My mom was certainly talking about money when she said this, but who the heck was flaunting it? I think it must have been her token response when I noticed or heard about something fabulous in someone else’s life. Either she was trying to pacify me or, more likely, pacify herself. Growing up in Yardley, Pennsylvania was not the richy rich it was, or is, perceived for my family or for the many families in the massive 50/60s split colonial style neighborhood I lived in. We were just a bunch of gritty kids with no boundaries, living on hand-me-downs and store brand food items. None of the moms I knew worked, except Wendy Rainy’s….why they didn’t name her Windy is beyond me. She had a beautiful mom with an even more glamorous aunt who attended every one of Wendy’s extravagant birthday parties. They were not Flaunters but those two women certainly had beauty accentuated with Elizabeth Taylor style make-up. Then there was Elsie next door, quite a bit of a dreamer with a polish husband that had one volume…10plus. A volume my dad liked to entertain most Saturdays when one of his five children were holding the flashlight into the engine of his Volkswagen and inevitably drifting into ideas of what they wish they were doing. Elsie, would tiptoe around in high heeled sandals and a white Marilyn bathing suit…..and way too tan. To me she looked quite lovely for someone who must have been at least 70 or 80. One day she confided in my mom and admitted she had one of the bedrooms converted into her “Hollywood Room”. Each wall was a different color with a chaise, one of those couches that swoops to one side for lounging….she said it was where she sipped her martini and pretended to be a star. I guess regular people really were meditating before it came into fashion. Now, Elsie may have been bragging to my mom, or maybe she thought my mom should convert one of our bedrooms, I don’t know…but Elsie had an escape and was proud. Actually, my mom did work. Monday, Tuesday, Thursday, and Friday the doorbell rang every half hour with incoming piano students. And why not on Wednesday? She earned just enough from all those lessons to get herself a train ticket to NY and a big fat NY voice lesson every week. That was her escape, her religion, her everything. I don’t remember her flaunting to others about her hiatus from suburbia, but today, at 82, it is the one thing she remembers clearly. Never speaks of raising us kids but, boy oh boy, she remembers her teacher and director’s first and last names perfectly. And I am glad. She wasn’t meant to raise 5 kids, but she did. I am so glad to be here and I know she feels the same. But what did she think about at night when she lay down to bed…exhausted. Were there regrets of walking away from her music scholarship to marry? Did she wonder if she could have been Joan Sutherland? I wonder, too. She was at home with her eccentric NY friends. Perhaps they envied her suburbia life but I am certain she did not flaunt it. I bet they didn’t even know she had kids….and I’m glad.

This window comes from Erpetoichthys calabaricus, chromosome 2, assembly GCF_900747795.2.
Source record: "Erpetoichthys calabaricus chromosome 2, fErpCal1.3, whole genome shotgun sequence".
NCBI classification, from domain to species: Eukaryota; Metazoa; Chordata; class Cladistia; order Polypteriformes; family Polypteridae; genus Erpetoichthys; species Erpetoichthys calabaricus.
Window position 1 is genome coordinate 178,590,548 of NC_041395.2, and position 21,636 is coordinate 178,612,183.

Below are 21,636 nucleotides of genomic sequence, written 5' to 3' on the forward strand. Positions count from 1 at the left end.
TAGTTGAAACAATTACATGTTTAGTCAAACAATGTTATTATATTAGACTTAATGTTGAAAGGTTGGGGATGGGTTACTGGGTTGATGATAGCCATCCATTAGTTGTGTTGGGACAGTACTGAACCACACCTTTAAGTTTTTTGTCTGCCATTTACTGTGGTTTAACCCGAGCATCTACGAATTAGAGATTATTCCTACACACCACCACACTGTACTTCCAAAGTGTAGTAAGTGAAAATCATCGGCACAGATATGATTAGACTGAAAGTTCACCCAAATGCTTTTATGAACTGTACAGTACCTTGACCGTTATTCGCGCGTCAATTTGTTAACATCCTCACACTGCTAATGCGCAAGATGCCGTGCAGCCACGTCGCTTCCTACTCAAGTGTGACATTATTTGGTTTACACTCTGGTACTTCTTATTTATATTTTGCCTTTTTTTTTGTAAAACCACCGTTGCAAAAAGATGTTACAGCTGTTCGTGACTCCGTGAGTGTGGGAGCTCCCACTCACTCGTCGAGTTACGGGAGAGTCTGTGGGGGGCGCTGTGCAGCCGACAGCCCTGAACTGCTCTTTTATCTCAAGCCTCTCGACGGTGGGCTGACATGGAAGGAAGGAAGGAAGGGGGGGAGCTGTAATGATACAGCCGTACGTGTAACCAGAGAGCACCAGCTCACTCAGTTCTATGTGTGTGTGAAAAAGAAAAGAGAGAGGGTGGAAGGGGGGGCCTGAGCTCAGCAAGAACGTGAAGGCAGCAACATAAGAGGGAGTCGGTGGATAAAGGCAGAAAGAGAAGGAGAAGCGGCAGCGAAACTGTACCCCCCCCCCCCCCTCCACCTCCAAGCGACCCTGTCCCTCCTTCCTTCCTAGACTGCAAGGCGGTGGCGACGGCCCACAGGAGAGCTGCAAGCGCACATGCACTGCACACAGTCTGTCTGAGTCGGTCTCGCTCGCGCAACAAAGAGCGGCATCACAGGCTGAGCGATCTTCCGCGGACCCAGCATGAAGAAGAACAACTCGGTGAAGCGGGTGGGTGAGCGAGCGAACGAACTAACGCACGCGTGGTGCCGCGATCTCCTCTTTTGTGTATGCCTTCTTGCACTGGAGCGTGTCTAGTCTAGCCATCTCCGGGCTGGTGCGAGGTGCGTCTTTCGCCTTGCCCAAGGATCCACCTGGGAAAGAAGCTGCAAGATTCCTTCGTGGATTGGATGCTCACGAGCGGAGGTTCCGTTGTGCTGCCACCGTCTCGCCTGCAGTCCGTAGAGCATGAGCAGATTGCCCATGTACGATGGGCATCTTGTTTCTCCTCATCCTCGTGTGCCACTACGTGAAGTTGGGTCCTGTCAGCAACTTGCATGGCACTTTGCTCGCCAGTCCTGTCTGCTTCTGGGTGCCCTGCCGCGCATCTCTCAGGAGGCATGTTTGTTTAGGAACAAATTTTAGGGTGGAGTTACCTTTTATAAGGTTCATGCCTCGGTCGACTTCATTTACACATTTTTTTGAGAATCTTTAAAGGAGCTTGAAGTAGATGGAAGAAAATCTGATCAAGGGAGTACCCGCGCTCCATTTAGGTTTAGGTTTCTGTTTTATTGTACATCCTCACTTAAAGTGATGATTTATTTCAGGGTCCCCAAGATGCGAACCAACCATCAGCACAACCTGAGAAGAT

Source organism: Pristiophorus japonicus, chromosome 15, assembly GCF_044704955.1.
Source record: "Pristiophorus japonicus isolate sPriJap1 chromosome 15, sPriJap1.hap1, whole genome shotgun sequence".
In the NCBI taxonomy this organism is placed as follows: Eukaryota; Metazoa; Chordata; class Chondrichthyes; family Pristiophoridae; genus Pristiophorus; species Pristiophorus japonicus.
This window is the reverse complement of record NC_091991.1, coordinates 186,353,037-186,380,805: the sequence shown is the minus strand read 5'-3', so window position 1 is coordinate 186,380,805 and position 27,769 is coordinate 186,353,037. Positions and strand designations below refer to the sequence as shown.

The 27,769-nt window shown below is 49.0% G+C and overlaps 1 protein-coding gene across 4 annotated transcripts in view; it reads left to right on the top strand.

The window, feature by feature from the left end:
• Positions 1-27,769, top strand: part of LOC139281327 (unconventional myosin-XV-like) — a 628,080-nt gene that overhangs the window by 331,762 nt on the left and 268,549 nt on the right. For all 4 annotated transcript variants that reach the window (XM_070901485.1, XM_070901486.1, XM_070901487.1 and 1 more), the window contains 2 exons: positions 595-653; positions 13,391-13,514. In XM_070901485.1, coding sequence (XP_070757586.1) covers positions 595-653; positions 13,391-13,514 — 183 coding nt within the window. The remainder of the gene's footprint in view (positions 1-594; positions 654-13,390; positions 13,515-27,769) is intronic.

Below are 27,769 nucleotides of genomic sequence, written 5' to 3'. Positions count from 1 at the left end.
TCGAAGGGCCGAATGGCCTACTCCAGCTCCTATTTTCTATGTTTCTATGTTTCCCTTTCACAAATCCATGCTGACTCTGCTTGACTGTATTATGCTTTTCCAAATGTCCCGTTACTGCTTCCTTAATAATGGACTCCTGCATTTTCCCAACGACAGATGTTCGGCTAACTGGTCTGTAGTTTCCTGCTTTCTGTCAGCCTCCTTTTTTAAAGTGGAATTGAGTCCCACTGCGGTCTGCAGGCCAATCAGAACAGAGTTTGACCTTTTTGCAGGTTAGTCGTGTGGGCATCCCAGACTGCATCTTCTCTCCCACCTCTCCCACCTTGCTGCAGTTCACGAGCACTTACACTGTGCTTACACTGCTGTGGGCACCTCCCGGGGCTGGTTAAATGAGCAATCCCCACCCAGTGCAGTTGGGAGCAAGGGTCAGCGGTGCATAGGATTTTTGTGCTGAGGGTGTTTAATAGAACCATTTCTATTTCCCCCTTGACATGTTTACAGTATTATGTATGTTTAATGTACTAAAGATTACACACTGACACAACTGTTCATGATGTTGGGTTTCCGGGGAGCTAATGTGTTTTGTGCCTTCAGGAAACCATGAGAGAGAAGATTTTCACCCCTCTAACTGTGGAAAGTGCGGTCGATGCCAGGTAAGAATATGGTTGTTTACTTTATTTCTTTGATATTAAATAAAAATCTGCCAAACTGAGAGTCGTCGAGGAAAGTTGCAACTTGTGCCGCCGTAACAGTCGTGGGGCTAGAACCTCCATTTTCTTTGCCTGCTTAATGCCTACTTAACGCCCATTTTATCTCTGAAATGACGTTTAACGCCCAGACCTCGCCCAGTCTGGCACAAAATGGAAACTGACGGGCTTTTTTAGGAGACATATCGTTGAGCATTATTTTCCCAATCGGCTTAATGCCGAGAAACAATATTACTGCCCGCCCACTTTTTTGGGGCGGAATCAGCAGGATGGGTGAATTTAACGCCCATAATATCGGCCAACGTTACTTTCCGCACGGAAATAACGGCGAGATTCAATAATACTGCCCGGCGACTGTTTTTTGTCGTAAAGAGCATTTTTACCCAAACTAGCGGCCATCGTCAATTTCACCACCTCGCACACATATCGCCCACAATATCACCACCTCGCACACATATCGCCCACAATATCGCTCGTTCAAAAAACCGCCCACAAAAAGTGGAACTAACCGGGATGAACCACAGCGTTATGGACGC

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More times than not, when concocting new illustrations I inevitably start devising grandiose stories that grow with each stroke. Yes, this is why I love writing and creating, something coming out of nothing. But here’s the clutch, I have perfectly fine stories started already that still need lots of rewriting….some with sketches, some with none at all. This illustration, Robot Baby, was just finished for a SCBWI conference, along with at least 6 others for my portfolio. But, now I have a whole story swirling in my head. I think it’s a pretty good one, so much so, that I did another illustration to this Robot Baby story.. Someday, if it really does come to fruition, that would certainly mean doing these over, errrggg. Doing something twice makes me want to run the other way. I remember when my good pal, Valerie Coursen, was doing her illustrations for Mordant’s Wish and she repainted this bowl of a hundred different(and fancy) buttons, over and over again…jeez, and I thought the first one looked just fine. Patience and Perfection are the pages I need to take out of her book….and looking on the bright side, I can always use my Robot Baby illustrations to pitch the story to my agent and editor. But, first, I do think I should push my other stories to be finished and then move on. So my vote is, Story first, Illustrations second…sometimes, if you can help it.

Sycamore and Evergreen

Oh, lovely spring green. Far beneath the depths of white I am searching for the heads of crocus and daffodil. Tho I know you are there, how you surprise me every year. This is all I had in me to paint last week. Many photos of wonderful snow but just couldn’t bring myself to paint any more of it. This is the view from Pa Washington Crossing to the canal house on Nj side. Sycamore and Evergreen, 20 x 16 inches, o/c

Muted February

Three days into February and here we are again…East Coast wearing yet another white coat

Stereotypical

I always find myself returning to a portrait or two of my favorite Bucks. Co. residents.